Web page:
On the same July 1, 1956 episode during which Allen laughed with (or at, depending on the source) the king of rock 'n' roll by having him tone down his pelvis thrusting and sing to a basset hound, Griffith appeared as an up-and-coming comedian.
Though Presley was already causing a stir and Griffith's "What It Was, Was Football" was a comedy hit three years prior, neither Graceland nor Mayberry were yet on the cultural map. Indeed, Presley had yet to appear on The Ed Sullivan Show, and classic sitcom The Andy Griffith Show wouldn't introduce America to Sheriff Andy Taylor, Barney Fife, Opie and Aunt Bee until 1960.
A skit teaming Allen with Imogene Coca, Griffith and Presley poked fun at some of the earliest country music variety TV shows. "Rattlesnake Griffith" and "Tumbleweed Presley" lampoon local, small-screen cowboys: the type that'd appear on TV surrounded by hay bales while shilling products like Tonto Bars. (Per Tumbleweed: "Dentists recommend Tonto Bars, because tests prove that Tonto Bars cause more cavities than any other candy bar.")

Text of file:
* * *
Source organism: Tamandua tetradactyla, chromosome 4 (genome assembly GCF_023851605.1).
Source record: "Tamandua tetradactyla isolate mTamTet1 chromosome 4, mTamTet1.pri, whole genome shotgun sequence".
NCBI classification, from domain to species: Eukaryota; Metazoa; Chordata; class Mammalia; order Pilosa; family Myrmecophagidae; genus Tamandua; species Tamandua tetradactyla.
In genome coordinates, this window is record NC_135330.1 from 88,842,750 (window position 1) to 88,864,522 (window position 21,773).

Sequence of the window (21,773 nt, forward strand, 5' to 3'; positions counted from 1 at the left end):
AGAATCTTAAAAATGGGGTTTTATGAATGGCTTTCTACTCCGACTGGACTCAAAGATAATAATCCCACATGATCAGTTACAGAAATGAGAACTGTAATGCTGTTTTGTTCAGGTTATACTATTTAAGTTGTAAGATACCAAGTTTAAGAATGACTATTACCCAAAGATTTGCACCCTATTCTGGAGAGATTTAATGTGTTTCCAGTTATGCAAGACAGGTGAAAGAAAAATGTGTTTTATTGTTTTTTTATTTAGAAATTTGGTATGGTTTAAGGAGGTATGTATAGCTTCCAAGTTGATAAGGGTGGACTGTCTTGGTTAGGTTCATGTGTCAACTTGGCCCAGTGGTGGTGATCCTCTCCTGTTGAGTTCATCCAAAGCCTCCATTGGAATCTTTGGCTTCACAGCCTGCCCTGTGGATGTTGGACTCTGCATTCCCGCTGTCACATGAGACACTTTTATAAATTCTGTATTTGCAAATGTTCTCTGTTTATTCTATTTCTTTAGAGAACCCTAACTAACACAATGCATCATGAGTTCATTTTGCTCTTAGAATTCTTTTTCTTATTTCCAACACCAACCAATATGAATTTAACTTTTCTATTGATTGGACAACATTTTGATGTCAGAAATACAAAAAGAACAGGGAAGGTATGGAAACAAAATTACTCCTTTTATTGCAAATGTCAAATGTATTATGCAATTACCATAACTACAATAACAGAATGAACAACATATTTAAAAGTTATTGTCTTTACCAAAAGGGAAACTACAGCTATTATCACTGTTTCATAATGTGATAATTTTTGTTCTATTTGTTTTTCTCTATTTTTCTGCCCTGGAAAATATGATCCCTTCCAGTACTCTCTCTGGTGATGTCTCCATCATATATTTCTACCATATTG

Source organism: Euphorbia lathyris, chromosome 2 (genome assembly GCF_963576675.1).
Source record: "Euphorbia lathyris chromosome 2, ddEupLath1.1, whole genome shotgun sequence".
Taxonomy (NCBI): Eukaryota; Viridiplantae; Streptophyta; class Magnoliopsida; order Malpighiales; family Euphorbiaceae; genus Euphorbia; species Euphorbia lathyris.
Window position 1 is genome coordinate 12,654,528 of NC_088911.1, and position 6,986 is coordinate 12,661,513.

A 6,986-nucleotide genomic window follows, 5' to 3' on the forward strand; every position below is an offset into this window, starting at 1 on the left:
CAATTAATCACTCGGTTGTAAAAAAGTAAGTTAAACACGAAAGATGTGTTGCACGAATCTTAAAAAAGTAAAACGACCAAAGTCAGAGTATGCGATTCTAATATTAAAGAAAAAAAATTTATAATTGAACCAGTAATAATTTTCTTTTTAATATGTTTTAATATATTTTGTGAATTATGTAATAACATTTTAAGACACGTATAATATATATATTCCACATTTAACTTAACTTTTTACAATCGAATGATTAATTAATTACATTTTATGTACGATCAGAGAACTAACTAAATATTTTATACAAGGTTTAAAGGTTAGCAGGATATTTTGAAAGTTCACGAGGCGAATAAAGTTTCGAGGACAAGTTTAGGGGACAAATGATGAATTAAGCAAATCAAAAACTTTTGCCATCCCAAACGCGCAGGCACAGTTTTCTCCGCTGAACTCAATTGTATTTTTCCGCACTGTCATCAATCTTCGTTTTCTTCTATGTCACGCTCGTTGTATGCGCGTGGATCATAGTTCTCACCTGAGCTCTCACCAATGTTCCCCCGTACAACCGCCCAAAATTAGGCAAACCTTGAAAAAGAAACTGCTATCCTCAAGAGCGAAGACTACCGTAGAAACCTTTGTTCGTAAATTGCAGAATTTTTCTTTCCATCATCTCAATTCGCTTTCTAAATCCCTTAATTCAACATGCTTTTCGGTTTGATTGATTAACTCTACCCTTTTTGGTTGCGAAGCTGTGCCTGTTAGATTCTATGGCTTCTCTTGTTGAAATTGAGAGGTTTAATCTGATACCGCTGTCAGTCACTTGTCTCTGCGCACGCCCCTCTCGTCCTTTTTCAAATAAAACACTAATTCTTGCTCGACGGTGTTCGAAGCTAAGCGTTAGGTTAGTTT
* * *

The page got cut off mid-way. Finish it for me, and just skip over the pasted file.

As for that Confederate Railroad song, "Elvis and Andy" was co-written by Craig Wiseman, a Nashville songwriter whose credits span from Roy Orbison's 1989 album Mystery Girl to Kenny Chesney's 2020 offering Here and Now. In Wiseman's mind, its lyrics were ready-made for Confederate Railroad singer Danny Shirley.
"In a perfect world, I could get producer Barry Beckett to cut it for Confederate Railroad," Wiseman told the Tennessean in October 1994. "Barry Beckett is the guy who got me going. He believed in me and told me to keep writing off-the-wall stuff. Confederate Railroad, I just love those guys."
Wiseman's wish came true when "Elvis and Andy" appeared on Confederate Railroad's Beckett-produced album Notorious. The 1994 release also featured the songs "Hunger Pains," "Three Verses" and the single "Summer in Dixie."